One way the best CEOs get important work done is by pulling partially back from their executive staff in order to think and focus.
Bain & Company partner James Allen argues that this is an important move to make, and elaborates on what he means in a Sept. 27 Harvard Business Review blog posting focused on leadership.
Allen writes that CEOs must carve out time away from their staffs for advancing their own strategies, because the staff often has a different agenda.
“The average CEO inherits a staff committed to serving the institutional requirements of the office of CEO, not the CEO’s strategic agenda,” Allen said in the blog posting. “If you don’t ruthlessly protect your time, you will watch your calendar rapidly fill up with retirement parties, ribbon cuttings and other corporate tasks that have nothing to do with advancing the strategy.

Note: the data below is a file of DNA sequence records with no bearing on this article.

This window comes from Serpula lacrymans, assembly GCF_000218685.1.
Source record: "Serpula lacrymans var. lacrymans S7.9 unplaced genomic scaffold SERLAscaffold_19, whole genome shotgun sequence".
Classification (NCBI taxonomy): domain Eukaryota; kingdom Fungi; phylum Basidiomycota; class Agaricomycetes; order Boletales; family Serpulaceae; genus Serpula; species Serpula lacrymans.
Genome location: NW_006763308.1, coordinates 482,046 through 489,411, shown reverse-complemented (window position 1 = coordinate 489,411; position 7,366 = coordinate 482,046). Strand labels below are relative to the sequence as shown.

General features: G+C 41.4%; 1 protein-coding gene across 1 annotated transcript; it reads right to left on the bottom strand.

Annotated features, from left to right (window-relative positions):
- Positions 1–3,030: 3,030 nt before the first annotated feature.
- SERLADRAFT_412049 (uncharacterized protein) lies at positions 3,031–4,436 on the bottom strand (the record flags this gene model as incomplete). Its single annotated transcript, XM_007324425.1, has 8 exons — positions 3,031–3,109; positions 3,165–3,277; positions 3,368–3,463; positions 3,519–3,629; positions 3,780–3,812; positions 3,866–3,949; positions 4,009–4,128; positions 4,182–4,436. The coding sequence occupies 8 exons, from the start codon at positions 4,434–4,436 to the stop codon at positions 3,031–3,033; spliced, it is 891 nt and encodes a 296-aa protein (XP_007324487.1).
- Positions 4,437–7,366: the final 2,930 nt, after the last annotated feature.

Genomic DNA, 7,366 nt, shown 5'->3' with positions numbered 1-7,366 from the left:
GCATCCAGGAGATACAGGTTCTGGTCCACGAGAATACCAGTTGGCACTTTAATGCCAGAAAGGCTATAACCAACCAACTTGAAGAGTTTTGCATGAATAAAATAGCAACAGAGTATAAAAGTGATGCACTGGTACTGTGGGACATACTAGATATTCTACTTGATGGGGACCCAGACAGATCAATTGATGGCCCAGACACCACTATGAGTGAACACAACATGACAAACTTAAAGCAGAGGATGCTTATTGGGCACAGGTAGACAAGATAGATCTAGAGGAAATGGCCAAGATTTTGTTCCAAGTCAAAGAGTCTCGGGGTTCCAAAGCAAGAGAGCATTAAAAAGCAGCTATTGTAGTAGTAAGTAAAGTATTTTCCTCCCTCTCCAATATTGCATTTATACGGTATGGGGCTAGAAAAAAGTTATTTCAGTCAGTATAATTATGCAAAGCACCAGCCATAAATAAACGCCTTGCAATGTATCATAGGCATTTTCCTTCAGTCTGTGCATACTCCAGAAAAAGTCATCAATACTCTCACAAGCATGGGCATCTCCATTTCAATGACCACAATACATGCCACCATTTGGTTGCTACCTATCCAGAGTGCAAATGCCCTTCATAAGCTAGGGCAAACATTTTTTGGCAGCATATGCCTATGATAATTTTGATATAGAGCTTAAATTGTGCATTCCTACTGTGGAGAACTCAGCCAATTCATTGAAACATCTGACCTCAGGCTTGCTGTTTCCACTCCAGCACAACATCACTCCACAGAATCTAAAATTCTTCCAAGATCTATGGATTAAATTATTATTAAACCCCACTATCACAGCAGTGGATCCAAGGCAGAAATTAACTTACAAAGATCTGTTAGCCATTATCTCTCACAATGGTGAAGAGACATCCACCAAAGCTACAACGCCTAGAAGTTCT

Allen recommends that CEOs should focus their staff on what’s most important: and start saying no to people. They should devote 60 percent of their time to crucial tasks like governance, and investor relations, and the rest on strategy, he said.
Allen’s other recommendations include staying out of arguments between other managers, celebrating employees who support customers and advance company strategy, and also focusing on both strategy and execution.
For the full blog posting, click here.
Source: Bain & Company, Harvard Business Review